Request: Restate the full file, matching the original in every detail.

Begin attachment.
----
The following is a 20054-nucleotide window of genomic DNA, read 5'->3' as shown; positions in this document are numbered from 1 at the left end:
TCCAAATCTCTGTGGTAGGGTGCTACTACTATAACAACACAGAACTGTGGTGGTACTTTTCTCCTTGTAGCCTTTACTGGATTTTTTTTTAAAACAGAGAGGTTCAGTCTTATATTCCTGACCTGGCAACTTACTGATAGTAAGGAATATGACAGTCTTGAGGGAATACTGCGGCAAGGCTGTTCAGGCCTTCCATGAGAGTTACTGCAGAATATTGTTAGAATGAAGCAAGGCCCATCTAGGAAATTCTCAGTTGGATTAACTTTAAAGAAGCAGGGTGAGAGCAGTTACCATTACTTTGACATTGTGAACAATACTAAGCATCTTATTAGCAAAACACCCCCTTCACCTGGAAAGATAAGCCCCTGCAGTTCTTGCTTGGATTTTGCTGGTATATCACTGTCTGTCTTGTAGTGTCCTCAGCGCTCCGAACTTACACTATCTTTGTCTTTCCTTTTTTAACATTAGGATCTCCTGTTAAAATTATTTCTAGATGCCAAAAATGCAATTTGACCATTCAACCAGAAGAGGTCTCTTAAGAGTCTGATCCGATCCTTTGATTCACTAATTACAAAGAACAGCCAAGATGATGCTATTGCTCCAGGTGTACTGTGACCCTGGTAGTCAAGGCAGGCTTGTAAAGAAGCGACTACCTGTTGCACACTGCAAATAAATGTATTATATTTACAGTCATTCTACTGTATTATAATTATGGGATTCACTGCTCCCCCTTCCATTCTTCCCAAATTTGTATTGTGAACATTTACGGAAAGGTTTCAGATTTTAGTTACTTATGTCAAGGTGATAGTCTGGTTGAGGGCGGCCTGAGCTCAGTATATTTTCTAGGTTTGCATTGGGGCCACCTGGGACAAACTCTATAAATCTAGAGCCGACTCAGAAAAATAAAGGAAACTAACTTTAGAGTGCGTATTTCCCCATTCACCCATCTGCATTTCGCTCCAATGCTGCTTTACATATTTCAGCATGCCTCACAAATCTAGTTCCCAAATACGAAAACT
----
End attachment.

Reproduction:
The following is a 20054-nucleotide window of genomic DNA, read 5'->3' as shown; positions in this document are numbered from 1 at the left end:
TCCAAATCTCTGTGGTAGGGTGCTACTACTATAACAACACAGAACTGTGGTGGTACTTTTCTCCTTGTAGCCTTTACTGGATTTTTTTTTAAAACAGAGAGGTTCAGTCTTATATTCCTGACCTGGCAACTTACTGATAGTAAGGAATATGACAGTCTTGAGGGAATACTGCGGCAAGGCTGTTCAGGCCTTCCATGAGAGTTACTGCAGAATATTGTTAGAATGAAGCAAGGCCCATCTAGGAAATTCTCAGTTGGATTAACTTTAAAGAAGCAGGGTGAGAGCAGTTACCATTACTTTGACATTGTGAACAATACTAAGCATCTTATTAGCAAAACACCCCCTTCACCTGGAAAGATAAGCCCCTGCAGTTCTTGCTTGGATTTTGCTGGTATATCACTGTCTGTCTTGTAGTGTCCTCAGCGCTCCGAACTTACACTATCTTTGTCTTTCCTTTTTTAACATTAGGATCTCCTGTTAAAATTATTTCTAGATGCCAAAAATGCAATTTGACCATTCAACCAGAAGAGGTCTCTTAAGAGTCTGATCCGATCCTTTGATTCACTAATTACAAAGAACAGCCAAGATGATGCTATTGCTCCAGGTGTACTGTGACCCTGGTAGTCAAGGCAGGCTTGTAAAGAAGCGACTACCTGTTGCACACTGCAAATAAATGTATTATATTTACAGTCATTCTACTGTATTATAATTATGGGATTCACTGCTCCCCCTTCCATTCTTCCCAAATTTGTATTGTGAACATTTACGGAAAGGTTTCAGATTTTAGTTACTTATGTCAAGGTGATAGTCTGGTTGAGGGCGGCCTGAGCTCAGTATATTTTCTAGGTTTGCATTGGGGCCACCTGGGACAAACTCTATAAATCTAGAGCCGACTCAGAAAAATAAAGGAAACTAACTTTAGAGTGCGTATTTCCCCATTCACCCATCTGCATTTCGCTCCAATGCTGCTTTACATATTTCAGCATGCCTCACAAATCTAGTTCCCAAATACGAAAACT